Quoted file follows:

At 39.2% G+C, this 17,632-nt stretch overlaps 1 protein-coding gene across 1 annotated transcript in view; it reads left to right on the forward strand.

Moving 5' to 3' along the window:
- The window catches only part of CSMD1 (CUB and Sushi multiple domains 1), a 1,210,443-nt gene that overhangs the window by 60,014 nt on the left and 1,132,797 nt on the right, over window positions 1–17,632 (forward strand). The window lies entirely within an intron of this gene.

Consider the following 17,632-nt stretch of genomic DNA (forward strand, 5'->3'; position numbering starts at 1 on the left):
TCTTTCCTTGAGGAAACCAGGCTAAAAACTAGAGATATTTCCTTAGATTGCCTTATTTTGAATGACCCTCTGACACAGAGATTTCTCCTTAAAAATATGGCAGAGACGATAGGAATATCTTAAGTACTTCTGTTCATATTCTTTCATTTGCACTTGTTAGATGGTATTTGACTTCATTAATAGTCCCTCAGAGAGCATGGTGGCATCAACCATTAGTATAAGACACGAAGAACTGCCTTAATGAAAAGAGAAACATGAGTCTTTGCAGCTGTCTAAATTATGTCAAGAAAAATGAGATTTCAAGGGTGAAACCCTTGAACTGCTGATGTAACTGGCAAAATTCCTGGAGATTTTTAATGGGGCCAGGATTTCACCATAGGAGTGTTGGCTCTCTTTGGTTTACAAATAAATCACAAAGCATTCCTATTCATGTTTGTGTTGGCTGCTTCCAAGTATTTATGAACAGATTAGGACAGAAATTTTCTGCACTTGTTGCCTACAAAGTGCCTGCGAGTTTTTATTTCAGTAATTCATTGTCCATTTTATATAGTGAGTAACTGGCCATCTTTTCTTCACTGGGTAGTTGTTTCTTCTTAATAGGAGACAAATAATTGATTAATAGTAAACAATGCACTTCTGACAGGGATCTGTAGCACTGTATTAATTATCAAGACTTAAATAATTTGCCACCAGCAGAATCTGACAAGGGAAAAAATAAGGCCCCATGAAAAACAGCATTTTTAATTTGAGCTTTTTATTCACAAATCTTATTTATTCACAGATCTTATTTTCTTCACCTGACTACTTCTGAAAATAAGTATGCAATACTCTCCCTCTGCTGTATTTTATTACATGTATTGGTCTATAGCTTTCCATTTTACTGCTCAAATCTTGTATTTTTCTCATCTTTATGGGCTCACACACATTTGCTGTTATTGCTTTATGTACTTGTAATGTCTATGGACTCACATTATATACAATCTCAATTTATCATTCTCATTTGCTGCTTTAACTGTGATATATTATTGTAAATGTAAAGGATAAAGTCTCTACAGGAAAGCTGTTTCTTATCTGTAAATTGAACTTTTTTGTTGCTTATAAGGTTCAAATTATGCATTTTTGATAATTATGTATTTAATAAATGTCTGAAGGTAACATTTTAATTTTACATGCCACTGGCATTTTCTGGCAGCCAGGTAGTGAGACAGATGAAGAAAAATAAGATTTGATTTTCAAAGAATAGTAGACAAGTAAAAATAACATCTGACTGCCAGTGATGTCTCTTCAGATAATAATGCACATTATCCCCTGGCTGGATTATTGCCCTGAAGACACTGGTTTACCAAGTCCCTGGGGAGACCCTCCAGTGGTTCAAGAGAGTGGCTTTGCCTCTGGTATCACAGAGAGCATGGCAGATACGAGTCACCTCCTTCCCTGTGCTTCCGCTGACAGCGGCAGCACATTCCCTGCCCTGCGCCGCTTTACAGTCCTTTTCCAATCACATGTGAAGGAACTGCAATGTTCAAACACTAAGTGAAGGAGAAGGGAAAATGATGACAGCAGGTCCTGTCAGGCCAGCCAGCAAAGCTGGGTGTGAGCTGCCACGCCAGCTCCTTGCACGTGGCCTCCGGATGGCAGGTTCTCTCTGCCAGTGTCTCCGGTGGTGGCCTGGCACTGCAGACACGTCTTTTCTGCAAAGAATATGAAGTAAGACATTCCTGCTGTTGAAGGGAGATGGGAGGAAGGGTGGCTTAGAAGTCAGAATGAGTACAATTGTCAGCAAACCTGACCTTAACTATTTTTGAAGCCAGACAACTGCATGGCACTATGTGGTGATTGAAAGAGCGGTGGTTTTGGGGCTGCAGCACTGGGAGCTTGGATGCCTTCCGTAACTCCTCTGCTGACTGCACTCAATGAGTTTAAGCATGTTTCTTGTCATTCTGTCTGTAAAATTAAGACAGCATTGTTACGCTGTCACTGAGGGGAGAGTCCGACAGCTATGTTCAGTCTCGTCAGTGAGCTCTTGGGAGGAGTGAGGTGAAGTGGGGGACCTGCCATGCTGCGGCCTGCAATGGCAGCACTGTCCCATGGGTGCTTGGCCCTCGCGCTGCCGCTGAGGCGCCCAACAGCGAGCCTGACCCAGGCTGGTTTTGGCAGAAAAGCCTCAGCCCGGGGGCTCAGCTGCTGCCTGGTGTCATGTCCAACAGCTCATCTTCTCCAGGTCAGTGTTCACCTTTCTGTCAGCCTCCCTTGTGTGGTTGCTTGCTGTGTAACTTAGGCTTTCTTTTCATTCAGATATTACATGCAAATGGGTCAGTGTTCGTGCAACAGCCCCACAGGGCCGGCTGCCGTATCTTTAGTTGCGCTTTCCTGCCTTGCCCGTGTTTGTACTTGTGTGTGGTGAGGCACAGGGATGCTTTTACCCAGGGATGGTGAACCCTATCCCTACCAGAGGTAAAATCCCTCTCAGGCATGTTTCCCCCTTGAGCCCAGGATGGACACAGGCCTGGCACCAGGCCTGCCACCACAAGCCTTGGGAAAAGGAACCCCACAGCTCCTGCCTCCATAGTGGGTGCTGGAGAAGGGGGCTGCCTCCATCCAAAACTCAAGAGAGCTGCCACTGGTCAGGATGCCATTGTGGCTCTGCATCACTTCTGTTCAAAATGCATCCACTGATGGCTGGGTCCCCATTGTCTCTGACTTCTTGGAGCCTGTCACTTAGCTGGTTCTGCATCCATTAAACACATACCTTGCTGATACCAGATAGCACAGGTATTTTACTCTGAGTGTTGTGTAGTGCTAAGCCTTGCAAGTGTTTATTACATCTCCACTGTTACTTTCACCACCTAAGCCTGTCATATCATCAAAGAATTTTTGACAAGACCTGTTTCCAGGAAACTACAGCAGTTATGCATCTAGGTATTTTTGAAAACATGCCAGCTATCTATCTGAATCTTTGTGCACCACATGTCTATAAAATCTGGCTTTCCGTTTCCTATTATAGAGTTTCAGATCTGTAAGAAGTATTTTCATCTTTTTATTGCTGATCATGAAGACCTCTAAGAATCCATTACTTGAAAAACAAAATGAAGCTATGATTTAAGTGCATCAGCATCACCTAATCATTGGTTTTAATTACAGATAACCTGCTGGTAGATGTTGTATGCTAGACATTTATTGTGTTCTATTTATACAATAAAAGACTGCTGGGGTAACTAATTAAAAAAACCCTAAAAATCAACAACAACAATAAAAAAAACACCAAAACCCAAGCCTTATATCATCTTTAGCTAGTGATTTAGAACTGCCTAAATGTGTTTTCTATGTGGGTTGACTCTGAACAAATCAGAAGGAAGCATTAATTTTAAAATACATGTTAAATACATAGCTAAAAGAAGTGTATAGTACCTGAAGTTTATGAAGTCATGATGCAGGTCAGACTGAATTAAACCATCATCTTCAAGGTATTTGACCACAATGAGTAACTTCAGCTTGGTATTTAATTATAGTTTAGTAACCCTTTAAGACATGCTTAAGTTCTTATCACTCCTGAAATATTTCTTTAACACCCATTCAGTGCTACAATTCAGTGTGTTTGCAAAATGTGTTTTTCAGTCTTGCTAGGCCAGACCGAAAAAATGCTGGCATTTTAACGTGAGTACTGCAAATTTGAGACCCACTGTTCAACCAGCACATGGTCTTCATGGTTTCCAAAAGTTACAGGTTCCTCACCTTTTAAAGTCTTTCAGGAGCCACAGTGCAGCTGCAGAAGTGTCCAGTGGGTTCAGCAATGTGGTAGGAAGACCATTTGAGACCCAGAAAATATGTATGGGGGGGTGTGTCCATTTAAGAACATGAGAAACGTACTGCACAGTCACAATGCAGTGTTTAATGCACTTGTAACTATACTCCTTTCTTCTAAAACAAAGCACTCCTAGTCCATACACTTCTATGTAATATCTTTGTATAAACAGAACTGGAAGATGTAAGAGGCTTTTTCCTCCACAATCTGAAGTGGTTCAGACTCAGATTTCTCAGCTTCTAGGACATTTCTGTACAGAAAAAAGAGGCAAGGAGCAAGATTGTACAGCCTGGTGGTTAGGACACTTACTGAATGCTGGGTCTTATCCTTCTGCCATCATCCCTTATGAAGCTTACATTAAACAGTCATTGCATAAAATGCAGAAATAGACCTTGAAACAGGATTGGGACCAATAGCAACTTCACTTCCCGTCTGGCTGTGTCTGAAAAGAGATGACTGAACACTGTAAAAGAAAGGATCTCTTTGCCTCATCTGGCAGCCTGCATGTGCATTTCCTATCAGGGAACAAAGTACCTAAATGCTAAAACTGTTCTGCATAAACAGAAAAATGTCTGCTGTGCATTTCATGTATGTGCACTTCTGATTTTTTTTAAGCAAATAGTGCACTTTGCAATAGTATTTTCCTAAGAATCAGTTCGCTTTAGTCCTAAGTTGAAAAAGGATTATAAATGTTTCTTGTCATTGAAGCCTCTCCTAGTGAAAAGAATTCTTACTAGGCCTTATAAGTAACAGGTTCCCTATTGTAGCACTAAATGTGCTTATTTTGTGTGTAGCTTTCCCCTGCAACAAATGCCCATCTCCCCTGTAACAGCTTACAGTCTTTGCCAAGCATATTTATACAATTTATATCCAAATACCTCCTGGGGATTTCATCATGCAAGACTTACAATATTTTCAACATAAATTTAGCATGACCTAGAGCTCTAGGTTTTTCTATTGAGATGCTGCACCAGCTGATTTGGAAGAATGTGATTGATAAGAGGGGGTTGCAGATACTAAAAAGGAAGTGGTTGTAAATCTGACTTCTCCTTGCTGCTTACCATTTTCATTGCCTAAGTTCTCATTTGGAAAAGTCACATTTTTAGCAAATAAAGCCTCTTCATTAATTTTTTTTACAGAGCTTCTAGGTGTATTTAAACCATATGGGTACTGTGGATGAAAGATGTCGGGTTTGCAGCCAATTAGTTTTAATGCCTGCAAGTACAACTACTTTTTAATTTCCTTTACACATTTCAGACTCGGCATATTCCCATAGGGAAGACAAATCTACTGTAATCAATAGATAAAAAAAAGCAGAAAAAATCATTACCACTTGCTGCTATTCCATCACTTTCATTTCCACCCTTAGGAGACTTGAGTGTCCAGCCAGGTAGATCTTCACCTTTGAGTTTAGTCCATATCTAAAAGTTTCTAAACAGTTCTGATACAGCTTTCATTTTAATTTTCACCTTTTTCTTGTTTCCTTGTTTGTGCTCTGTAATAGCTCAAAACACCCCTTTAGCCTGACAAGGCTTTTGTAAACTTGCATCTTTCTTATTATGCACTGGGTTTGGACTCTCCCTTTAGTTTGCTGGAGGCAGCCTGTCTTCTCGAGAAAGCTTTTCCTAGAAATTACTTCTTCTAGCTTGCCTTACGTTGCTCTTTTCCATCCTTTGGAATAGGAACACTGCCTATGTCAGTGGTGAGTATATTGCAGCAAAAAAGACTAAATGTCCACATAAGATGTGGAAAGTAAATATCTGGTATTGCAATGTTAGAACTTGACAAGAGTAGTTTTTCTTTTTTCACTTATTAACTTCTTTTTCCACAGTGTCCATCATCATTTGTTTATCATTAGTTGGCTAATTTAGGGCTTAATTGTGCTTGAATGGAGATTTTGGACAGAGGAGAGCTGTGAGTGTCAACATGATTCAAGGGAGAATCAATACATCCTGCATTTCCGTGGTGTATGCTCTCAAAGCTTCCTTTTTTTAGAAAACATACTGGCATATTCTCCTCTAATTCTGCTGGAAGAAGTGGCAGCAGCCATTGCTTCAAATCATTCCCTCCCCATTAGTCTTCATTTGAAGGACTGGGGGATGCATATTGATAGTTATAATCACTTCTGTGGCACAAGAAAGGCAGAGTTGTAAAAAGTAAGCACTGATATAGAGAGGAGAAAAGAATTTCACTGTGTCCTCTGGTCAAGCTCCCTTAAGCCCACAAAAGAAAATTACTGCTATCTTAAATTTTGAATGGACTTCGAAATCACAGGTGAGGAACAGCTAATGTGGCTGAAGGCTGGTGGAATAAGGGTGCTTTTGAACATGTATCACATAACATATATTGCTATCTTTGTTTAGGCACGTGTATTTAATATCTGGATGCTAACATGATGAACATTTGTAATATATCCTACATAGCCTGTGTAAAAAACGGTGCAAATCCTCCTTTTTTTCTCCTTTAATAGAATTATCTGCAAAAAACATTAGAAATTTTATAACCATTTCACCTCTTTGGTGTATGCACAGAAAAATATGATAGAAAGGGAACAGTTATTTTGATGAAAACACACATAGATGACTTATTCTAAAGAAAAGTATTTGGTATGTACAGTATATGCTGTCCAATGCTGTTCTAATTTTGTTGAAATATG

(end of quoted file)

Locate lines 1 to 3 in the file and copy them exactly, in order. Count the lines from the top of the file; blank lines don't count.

At 39.2% G+C, this 17,632-nt stretch overlaps 1 protein-coding gene across 1 annotated transcript in view; it reads left to right on the forward strand.

Moving 5' to 3' along the window:
- The window catches only part of CSMD1 (CUB and Sushi multiple domains 1), a 1,210,443-nt gene that overhangs the window by 60,014 nt on the left and 1,132,797 nt on the right, over window positions 1–17,632 (forward strand). The window lies entirely within an intron of this gene.